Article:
Review: Amy Schumer is a real talent; no doubt about that. When she and the comedy colossus, Judd Apatow started to collaborate on Trainwreck, I predicted that there would be a real trainwreck. Famous last words! Trainwreck isn’t that ‘trainwrecking.
Sinking deep in subversive-cliche and bawdy feminism, Trainwreck tries so hard to humanize its main character, Amy (Schumer). She’s a father-induced commitment-phobic, who works to bring people down in a lifestyle magazines led by tanned boss (Tilda Swinton) and mocks her sister (Brie Larson — star of Short Term 12) for choosing a marriage life.
Trouble comes (yeah, trouble) when Amy is assigned to interview a sport doctor, Aaron (Bill Hader — who previously excels as a queer brother in The Skeleton Twins). They bump into each other – Aaron wants a serious relationship, but Amy’s what she is. Would there be a chance for Amy to change her mind?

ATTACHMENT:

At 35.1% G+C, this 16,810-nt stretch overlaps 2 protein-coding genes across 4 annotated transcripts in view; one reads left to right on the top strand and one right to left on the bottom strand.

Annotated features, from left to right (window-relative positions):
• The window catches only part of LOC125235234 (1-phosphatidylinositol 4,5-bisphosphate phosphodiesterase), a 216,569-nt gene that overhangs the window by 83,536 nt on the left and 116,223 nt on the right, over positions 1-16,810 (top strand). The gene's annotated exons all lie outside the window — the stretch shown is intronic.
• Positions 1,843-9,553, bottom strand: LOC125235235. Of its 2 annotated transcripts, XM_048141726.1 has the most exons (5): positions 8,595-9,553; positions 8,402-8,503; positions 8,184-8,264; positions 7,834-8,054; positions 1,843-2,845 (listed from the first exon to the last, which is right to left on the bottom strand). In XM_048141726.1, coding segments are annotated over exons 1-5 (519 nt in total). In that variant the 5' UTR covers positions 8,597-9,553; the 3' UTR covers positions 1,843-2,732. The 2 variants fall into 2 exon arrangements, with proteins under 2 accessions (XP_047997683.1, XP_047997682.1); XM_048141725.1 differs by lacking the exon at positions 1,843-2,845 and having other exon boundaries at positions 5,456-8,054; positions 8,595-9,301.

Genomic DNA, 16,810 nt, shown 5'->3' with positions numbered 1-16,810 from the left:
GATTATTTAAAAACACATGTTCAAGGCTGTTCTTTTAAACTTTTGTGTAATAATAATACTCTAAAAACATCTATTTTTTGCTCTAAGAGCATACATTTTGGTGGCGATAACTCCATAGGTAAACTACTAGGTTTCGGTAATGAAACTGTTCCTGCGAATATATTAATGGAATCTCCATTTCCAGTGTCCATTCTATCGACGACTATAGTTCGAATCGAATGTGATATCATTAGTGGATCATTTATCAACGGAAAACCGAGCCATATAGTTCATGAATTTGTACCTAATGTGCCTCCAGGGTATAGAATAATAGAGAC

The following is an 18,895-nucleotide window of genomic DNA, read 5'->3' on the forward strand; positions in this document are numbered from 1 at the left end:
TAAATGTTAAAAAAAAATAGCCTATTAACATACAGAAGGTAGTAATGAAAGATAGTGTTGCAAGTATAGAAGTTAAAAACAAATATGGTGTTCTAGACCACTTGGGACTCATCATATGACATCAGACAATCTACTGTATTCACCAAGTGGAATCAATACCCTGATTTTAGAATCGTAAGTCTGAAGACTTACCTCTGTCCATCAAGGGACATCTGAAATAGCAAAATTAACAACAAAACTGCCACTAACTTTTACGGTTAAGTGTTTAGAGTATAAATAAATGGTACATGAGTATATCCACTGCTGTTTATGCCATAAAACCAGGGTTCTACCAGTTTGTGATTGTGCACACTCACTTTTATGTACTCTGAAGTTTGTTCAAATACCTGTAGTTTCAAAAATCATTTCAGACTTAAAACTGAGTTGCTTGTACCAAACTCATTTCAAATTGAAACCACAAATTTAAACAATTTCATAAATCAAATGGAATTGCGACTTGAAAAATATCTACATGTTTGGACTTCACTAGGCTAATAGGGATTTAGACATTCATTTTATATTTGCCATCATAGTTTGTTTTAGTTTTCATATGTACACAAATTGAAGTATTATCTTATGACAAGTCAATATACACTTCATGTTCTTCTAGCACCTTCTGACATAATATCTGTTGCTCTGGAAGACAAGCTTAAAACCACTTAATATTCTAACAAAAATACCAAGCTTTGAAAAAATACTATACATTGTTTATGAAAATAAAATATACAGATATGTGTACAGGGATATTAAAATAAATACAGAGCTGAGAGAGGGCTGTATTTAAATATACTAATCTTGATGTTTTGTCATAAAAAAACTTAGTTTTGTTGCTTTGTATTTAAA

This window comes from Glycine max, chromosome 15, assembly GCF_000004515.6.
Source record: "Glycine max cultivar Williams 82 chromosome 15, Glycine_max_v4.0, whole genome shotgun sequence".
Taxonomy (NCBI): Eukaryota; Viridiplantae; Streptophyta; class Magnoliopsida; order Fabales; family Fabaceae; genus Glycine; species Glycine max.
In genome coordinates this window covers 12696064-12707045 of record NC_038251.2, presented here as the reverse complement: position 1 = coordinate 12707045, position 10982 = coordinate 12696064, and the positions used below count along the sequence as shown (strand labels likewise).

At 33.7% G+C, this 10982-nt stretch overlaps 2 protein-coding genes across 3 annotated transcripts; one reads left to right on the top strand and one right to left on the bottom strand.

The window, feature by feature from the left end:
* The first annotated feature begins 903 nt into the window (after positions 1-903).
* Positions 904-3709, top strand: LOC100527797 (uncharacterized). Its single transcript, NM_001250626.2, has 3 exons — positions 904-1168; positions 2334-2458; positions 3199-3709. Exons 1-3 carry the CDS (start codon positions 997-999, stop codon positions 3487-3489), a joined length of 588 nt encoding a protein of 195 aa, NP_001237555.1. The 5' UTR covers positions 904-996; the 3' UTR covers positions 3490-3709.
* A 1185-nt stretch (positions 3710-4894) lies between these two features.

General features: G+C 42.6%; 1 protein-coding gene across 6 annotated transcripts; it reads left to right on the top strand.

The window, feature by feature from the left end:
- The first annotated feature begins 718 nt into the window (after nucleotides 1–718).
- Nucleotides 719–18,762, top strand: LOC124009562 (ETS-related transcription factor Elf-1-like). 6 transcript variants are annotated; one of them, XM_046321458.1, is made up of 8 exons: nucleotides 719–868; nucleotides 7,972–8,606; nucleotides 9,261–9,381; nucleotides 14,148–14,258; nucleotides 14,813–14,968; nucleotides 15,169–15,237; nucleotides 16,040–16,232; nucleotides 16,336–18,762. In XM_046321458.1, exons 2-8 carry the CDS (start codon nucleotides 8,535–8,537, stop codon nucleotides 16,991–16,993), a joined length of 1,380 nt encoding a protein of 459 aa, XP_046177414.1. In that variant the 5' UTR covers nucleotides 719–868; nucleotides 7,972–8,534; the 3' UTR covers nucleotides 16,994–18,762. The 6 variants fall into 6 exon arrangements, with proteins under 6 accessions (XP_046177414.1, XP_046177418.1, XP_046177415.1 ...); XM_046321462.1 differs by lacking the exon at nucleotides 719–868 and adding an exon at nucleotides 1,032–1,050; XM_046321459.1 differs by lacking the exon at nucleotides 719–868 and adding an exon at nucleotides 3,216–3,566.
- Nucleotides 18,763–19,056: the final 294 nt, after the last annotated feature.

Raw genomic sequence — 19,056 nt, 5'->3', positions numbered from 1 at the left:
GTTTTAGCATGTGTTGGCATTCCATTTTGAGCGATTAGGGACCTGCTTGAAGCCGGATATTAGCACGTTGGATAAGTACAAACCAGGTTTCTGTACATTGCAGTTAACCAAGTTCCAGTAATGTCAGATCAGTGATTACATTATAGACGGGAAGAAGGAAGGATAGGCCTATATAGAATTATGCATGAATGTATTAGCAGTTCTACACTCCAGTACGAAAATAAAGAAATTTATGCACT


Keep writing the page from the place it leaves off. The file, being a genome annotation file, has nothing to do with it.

The answer is: not really. It’s Schumer’s movie, which she wrote and got it directed by Apatow – who, for the first time, not working on his own script. Therefore, Schumer takes her freedom playing with her signatures. There’s some time when the comedy works, but some other times, there’s nothing but raunchiness and rudeness.
Amy’s character stays what she has been for the whole 2 hours. There’s a little moment of revelation which isn’t worth the wait. Usually, Apatow’s movies – the ones he directed or produced – has the laugh and the heart, but this one lacks of the latter.
It won’t matter if you like (or at least know) Amy Schumer prior to this. Well, if you won’t, Trainwreck is really annoying, although it’s funny.